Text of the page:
• Physical Access (Score:3, Insightful)

    by MosesJones (55544) on Thursday February 21, 2008 @12:49PM (#22503914) Homepage
    So lets thing what physical access means in these cases.

    1) They have your desktop computer
    2) It is on
    3) You've entered your crypto keys

    Is it me or is this just a little tenuous? In a data centre they'd have to drag the thing off the rack and on your personal machine they'd have to physically take it off you, because waiting for you to shutdown and then walk-away would be too long. So the solution is to shutdown the machine and THEN put your coat on and pack your bag.

    I can also get people's Crypto keys by threatening them with a knife or putting a CCTV camera over their workstation. There are "easier" ways to get the keys if you have physical access to the environment that are much simpler and reliable.

    • Re:Physical Access (Score:5, Informative)

      by nachoboy (107025) on Thursday February 21, 2008 @01:03PM (#22504138)
      Don't expect to have time to do anything if the feds bust down your door and want your boxes. Plus, now your machine doesn't even have to be turned off for someone to remove it to a forensic lab: introducing HotPlug [wiebetech.com].
    • Re:Physical Access (Score:5, Insightful)

      by mypalmike (454265) on Thursday February 21, 2008 @01:03PM (#22504142) Homepage
      on your personal machine they'd have to physically take it off you

      Like when your laptop is stolen while it's in sleep mode. This is rather a common situation.
    • Re: (Score:3, Interesting)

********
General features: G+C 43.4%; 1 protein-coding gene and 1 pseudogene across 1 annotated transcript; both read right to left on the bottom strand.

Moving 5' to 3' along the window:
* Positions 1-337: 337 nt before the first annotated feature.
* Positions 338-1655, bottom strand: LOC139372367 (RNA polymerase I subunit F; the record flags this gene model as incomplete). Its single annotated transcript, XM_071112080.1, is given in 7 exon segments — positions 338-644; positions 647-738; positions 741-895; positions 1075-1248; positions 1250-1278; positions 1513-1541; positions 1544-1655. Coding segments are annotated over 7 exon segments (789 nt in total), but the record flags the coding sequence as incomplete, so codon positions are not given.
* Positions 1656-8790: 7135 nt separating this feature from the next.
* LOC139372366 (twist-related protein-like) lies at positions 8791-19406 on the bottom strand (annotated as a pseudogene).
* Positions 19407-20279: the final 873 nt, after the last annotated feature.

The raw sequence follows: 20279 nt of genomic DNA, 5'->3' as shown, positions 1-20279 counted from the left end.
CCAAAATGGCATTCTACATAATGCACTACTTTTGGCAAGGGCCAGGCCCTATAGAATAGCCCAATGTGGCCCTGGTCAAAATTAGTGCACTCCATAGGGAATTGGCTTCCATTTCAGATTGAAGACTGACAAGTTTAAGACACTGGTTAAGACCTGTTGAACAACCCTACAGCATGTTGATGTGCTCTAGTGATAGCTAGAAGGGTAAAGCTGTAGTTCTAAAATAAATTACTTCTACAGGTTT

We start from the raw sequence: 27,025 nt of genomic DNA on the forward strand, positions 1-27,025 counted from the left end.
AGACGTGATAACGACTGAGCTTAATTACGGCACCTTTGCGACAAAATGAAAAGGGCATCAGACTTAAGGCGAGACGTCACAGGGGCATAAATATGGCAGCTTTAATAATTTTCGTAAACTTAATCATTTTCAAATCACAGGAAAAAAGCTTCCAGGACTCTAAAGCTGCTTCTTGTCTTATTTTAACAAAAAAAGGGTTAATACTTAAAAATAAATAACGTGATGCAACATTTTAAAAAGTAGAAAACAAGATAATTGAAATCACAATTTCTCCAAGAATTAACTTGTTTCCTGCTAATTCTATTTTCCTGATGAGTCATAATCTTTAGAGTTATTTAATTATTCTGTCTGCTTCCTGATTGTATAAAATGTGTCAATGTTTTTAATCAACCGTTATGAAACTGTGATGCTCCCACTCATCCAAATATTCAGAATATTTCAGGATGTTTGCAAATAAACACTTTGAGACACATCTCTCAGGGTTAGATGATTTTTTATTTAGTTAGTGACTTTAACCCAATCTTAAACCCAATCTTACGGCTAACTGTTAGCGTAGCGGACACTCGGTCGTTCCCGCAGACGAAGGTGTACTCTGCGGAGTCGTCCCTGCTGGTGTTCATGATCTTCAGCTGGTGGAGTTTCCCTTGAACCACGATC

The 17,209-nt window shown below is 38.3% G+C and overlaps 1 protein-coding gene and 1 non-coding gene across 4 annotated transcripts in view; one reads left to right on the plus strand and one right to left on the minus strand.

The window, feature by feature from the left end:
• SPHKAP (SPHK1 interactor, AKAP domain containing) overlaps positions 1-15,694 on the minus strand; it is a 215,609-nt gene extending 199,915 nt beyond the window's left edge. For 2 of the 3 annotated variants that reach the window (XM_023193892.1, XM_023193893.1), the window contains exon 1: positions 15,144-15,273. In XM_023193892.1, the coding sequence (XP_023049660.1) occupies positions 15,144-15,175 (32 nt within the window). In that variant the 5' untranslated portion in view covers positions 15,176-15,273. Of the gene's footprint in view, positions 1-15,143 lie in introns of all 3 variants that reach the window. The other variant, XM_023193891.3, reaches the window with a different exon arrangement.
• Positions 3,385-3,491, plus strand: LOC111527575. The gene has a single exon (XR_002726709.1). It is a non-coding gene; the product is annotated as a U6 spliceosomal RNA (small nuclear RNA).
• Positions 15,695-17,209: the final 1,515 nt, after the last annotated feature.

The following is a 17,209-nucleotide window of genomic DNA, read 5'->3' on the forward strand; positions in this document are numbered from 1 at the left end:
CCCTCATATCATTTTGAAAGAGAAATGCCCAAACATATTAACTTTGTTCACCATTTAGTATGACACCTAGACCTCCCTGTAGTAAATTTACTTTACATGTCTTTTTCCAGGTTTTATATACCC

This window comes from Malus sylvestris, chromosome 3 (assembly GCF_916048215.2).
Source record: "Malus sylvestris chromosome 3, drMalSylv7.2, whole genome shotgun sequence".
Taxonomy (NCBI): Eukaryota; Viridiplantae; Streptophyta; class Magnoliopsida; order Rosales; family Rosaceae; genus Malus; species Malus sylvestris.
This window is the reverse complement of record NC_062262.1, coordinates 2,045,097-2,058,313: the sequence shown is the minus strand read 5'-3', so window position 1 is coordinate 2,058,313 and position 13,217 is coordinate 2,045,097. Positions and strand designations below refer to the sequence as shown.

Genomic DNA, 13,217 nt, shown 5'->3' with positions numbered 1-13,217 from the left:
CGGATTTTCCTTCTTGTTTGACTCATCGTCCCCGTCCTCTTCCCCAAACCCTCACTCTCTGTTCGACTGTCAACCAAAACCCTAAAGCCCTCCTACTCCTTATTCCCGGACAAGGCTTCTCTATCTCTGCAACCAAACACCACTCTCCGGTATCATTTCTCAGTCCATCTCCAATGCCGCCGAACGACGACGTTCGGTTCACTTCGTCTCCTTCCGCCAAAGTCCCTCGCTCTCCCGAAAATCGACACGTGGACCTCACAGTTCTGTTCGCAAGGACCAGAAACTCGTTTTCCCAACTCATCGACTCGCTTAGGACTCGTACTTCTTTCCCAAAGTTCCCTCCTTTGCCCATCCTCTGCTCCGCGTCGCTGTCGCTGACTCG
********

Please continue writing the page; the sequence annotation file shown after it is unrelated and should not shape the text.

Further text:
by Qzukk (229616)
      2) It is on
      3) You've entered your crypto keys


      These two are likely true for every kind of whole-drive encryption, unless the encrypted drive is unmounted every time you walk away. As for 1), it's true if you lock the console and walk away from the computer, which quite a lot of people do.

      Best workaround would be for A) operating systems to support fixing keys in a single spot in memory and B) drive encryption systems to automatically unmount and scramble the key (in the same place its always been, rather th
    • Re:Physical Access (Score:5, Informative)

      by TheRaven64 (641858) on Thursday February 21, 2008 @01:06PM (#22504168) Journal
      Think laptops. Laptop users with a half-decent OS don't turn their machines off, they just put them to sleep. When you turn the machine on, you enter your passphrase and it mounts the encrypted disk volume. When you close the lid, the OS locks the machine. You can't get in again without entering your pass phrase. If someone steals the machine, they can't log back in without knowing your password. If they shut the machine down and boot from a different disk then they can't access your data because it's encrypted and turning off the machine wiped the decryption key from RAM.

      Except, apparently, it didn't. With the new scenario, the thief takes the cover off the machine and then pulls the battery. They then cool the RAM chips and dump the contents. They can then scan through the dump looking for the decryption key. Once they've found it, they mount the encrypted volume from another OS and get at all of your confidential data.

      • The problem is much worse on laptops actually. Most laptops have some sort of CardBus slot nowadays. This is basically a PCI interface. The idea is to create a CardBus interface which allows you to dump the physical memory of the laptop using DMA. No need to freeze any memory, just insert your custom made card into the computer and wait for it to copy the memory contents to flash memory or something similar. There are a few question marks here though:
        • Is the Cardbus slot always enabled or must the OS en
        • by TheRaven64 (641858) on Thursday February 21, 2008 @02:19PM (#22505384) Journal